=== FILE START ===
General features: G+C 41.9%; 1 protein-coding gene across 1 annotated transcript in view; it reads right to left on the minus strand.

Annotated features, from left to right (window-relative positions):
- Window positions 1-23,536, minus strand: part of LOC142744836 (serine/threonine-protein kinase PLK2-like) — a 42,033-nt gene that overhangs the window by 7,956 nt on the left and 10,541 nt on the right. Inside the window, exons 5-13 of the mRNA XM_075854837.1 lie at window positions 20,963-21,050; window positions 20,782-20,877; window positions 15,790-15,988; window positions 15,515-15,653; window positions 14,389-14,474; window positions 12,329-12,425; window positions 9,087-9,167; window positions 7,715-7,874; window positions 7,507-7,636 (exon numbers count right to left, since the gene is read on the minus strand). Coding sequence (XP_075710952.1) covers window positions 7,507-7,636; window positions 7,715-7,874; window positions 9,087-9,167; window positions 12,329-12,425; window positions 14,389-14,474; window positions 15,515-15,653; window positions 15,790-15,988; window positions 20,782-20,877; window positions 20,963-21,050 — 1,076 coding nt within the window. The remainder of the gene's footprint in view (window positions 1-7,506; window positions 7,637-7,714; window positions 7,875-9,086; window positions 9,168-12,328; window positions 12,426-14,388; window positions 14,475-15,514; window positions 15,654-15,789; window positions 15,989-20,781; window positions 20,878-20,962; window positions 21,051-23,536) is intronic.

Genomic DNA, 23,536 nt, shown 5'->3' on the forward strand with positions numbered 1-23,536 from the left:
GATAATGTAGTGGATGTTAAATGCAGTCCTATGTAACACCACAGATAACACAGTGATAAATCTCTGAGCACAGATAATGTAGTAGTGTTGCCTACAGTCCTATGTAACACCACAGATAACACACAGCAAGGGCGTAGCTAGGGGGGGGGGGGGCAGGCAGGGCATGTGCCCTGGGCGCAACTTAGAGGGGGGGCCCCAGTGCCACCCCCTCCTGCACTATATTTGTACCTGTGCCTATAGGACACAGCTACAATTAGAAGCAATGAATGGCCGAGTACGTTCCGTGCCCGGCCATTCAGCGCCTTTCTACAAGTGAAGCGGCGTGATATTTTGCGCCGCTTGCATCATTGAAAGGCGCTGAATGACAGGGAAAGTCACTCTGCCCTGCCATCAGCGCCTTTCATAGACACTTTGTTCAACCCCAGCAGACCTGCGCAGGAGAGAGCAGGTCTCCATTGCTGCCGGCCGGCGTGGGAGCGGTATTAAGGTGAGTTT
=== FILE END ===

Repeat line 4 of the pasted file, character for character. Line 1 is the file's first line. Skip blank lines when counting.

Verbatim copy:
Genomic DNA, 23,536 nt, shown 5'->3' on the forward strand with positions numbered 1-23,536 from the left: